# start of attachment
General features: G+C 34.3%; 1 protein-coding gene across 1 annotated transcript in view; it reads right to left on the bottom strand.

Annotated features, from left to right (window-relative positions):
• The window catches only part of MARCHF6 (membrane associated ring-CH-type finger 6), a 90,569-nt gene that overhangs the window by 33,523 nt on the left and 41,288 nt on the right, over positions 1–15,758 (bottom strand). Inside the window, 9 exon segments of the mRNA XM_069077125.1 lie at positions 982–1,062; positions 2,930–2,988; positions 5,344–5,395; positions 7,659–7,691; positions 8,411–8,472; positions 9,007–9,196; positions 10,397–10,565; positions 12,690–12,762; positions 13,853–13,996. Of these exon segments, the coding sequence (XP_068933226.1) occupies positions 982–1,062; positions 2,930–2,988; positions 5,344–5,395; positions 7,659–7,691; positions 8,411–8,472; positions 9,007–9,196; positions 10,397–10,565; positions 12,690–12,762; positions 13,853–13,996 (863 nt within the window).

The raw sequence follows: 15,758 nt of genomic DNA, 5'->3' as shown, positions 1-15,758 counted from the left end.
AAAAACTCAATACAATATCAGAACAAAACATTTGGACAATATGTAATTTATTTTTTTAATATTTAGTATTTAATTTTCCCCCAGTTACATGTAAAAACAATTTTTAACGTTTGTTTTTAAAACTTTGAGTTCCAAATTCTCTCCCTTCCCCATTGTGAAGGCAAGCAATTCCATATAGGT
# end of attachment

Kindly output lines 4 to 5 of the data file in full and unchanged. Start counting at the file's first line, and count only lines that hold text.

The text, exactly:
The raw sequence follows: 15,758 nt of genomic DNA, 5'->3' as shown, positions 1-15,758 counted from the left end.
AAAAACTCAATACAATATCAGAACAAAACATTTGGACAATATGTAATTTATTTTTTTAATATTTAGTATTTAATTTTCCCCCAGTTACATGTAAAAACAATTTTTAACGTTTGTTTTTAAAACTTTGAGTTCCAAATTCTCTCCCTTCCCCATTGTGAAGGCAAGCAATTCCATATAGGT